The devas then reflected, “We must restore this treasure to the young man lest he drain the whole ocean. Here, take this precious treasure, and depart, young man, as one who has made a prosperous journey.”[20]

Always do the energetic have success in life, but adversity is the lot of the lazy. And the young man by virtue of his energy went his way in possession of his prize.

The Exalted One, the Master, calling to mind a former abode and a former life related this jātaka to his monks.

After a discussion of the skandhas, the dhātus, the āyatanas and the ātman,[21] the Exalted One explained the meaning of this jātaka.

(94) When of yore I lived in one of my existences which have neither beginning nor end (saṃsāra),[22] then was I the young brāhman and Yaśodharā was Śiri. Thus understand its meaning, thus bear this jātaka in mind.

And so the Exalted One, rid of old age, of fear and of grief, told the story of his former life to his monks, of his infinite tribulation, of his faring up and down in times long past.

The Exalted One said, “It may be again, monks, that you will think that at that time and on that occasion the young brāhman whose treasure fell into the sea was somebody else. But you must not think so. And why? I, monks, at that time and on that occasion was that young brāhman. It may be again, monks, that you will think that at that time and on that occasion the young daughter of the brāhman in the city of Vāravāli was somebody else. But you must not think so. And why? Yaśodharā here, monks, at that time and on that occasion was the daughter of the brāhman in the city of Vāravāli who was named Śiri. Then too was she won by me through my energy, just as on this other occasion she has been won.”

Here ends the Jātaka of Śiri.

Footnotes and references:


? Not mentioned in Pali texts.


For these terms, see above p. 74.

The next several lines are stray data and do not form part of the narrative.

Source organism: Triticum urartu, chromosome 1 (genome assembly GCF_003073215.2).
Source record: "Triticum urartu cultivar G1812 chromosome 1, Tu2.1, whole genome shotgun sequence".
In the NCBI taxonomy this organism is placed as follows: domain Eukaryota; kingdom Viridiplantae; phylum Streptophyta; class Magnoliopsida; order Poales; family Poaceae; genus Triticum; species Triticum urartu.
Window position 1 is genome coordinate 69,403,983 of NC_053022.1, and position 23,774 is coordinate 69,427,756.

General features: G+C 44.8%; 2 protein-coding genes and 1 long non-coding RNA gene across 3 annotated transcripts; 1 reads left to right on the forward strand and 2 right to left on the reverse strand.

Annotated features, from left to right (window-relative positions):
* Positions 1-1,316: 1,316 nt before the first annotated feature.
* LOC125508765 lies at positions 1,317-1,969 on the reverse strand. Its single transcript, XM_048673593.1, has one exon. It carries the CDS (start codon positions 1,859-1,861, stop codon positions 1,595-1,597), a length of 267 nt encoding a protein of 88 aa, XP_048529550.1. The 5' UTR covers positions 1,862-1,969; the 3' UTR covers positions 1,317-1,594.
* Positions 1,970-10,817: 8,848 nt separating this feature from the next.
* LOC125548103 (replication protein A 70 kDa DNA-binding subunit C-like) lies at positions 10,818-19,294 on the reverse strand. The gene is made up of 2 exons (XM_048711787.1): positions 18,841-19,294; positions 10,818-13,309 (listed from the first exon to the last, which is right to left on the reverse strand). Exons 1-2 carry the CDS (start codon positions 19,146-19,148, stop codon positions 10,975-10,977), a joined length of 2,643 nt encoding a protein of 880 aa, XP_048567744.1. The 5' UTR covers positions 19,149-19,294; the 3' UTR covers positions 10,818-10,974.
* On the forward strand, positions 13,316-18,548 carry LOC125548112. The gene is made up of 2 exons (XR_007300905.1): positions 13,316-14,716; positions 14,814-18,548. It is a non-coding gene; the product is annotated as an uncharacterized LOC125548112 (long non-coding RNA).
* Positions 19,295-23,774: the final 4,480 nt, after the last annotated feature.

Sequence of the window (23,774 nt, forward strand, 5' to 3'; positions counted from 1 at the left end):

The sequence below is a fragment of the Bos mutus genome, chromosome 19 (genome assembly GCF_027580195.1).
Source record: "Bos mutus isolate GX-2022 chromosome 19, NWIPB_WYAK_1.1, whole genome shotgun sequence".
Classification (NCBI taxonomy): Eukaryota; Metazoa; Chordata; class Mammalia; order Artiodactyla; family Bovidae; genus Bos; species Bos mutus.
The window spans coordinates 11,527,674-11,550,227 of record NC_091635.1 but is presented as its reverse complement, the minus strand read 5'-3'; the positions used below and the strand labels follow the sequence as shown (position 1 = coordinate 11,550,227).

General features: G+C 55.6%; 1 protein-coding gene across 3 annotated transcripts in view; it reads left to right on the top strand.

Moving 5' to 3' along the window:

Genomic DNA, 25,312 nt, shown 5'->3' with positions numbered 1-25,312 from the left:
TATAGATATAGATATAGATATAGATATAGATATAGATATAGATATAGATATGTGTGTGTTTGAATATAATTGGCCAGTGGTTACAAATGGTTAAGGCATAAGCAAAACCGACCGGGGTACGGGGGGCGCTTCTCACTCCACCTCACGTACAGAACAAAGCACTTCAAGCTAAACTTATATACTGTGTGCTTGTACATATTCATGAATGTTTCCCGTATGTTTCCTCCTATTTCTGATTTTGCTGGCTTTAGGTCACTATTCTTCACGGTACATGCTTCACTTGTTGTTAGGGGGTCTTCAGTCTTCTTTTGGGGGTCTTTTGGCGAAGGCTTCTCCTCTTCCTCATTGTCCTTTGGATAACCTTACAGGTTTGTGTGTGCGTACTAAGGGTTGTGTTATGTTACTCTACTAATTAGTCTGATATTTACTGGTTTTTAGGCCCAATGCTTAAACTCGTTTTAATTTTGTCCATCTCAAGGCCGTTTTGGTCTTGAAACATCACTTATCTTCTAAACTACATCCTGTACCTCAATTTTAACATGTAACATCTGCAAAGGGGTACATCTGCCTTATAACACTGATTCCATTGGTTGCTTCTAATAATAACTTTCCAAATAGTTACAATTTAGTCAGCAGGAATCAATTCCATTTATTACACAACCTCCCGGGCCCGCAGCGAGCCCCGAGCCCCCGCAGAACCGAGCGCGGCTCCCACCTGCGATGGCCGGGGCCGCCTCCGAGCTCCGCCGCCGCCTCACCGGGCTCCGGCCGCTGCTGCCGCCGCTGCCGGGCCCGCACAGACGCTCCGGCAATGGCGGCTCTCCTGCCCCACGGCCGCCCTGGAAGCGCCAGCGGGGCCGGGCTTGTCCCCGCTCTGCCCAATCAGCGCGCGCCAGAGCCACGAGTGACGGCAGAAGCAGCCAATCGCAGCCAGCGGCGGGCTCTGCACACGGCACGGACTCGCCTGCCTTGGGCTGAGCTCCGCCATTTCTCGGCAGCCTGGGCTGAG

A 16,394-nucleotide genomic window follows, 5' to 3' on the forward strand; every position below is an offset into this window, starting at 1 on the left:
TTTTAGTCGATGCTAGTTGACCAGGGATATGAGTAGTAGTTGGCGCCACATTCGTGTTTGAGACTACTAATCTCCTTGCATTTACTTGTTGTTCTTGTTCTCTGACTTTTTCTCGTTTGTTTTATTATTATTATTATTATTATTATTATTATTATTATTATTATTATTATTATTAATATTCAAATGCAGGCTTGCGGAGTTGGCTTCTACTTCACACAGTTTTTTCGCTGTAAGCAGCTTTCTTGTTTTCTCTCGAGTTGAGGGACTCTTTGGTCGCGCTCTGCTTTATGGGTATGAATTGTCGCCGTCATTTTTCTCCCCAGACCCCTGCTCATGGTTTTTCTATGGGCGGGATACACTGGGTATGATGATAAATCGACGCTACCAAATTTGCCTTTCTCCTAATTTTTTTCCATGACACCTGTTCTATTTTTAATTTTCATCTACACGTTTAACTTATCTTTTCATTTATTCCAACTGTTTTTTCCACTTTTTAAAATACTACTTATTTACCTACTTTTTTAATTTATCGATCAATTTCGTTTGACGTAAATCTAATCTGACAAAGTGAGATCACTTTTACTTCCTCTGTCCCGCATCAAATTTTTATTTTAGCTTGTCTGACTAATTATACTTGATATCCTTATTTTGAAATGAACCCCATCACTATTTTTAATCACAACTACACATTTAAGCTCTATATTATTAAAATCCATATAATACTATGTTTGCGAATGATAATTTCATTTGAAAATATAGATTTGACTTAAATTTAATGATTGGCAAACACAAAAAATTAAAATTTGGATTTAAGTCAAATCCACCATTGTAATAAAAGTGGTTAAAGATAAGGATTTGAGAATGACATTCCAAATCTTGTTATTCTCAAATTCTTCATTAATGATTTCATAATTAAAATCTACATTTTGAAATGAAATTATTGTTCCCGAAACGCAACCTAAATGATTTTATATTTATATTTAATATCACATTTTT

The text has tasya brāhmaṇasya... tasya uṣādhyāyasya (sic for upā°)—a clumsy separation of two expressions denoting the same person. Perhaps the text is defective.


Pratināva, a word otherwise unknown, but the context implies that it means a small boat used for landing from a big ship.


Vaddhaka, but there is neither in Sk. nor in Pali another instance of this word in this sense. It is to be noted, however, that M.W. gives as one of the meanings of vardhanī (from the same stem vṛdh) that of “water-jar of particular shape.” On the next page the form used is vardha.


Brahmā, vocative pl. of brahmā = a brahmā deva.


I.e. the Bodhisattva.


Literally “and he said ‘I will drain’,” etc.


I.e., they would suffer if, to recover his treasure, he would have to drain off the watery element in which their home was.


See Vol. I, p. 165, n. 2.


Reading vihanyamānās pl., instead of °mānas, sg.


Pūga, “mass,” “quantity” can also be used of a “volume,” as of water. B.R. cites varṣapūga “Regenmenge.” 84 is one of many symbolic figures for an indefinite or infinite number.


Literally, “it is not known by this,” na tena jñāyati.


The text here leads anantapāṇī, which Senart interprets as “des êtres vivants sans nombre.” Pāṇin is Pali from pāṇa = Sk. prāṇa. But anantā does not ordinarily connote “number” except with a noun of multitude, and anantapāṇin would more naturally mean “having endless life,” or in the plural, as here, “those having endless life.” Pāṇī has, therefore, been emended into pāna “drink” = “water.” The sense then is that the expanse of water visible on the surface is large enough, but it is nothing to the volume of the water beneath the surface.


Cf. V. 2. 238, A. 4. 199, Udāna 53-44.


Dharmaśāstra, the law, namely, against taking life.


Utsaryati, so explained by Senart, who, however, makes no comment on the strangeness of the form of this word. We should expect utsāryati—causal passive with parasmai suffix.


The whole stanza is rather obscure. The text, however, seems to be in order, except that we should read chinnasāgaro for °sāgaraṃ.


? Tathā bhaṇeyaṃ na tathā bhaṇeyaṃ “I would say this, I would not say that.” But the reading may be suspected.


Literally “whose ship has been successful,” siddhayānapatro.


I.e., respectively, “sensory elements,” “bodily or physical elements,” “elements of sense-perception” and “self” or ‘soul.”


Anavarāgrasmiṃ saṃsāre. The adjective anavarāgra as an epithet of saṃsāra occurs several times in the Mhvu. (I. 34; 2. 94, 237; 3. 67, 273) and also at Divy. 197. The P.E.D., which cites the last only as a BŚk. instance, describes the word as a wrong Sanskritisation of Pali anamatagga. The derivation of the Pali word is uncertain, and the P.E.D. bases its definition of it on the usage, namely, “whose beginning and end are alike unthinkable” (ana-mat (from man) -agga). The coiners of the BSk. form also would seem to have the same idea of the meaning of anamatagga (if, that is, they were working from that form), for anavarāgra literally means “without a bottom (beginning) or top (end).” Mrs. Rhys Davids at K.S. 2.118 renders the Pali as “incalculable is the beginning,” which may suit the context when the saṃsāra of the Buddha is alluded to, but is hardly correct etymologically.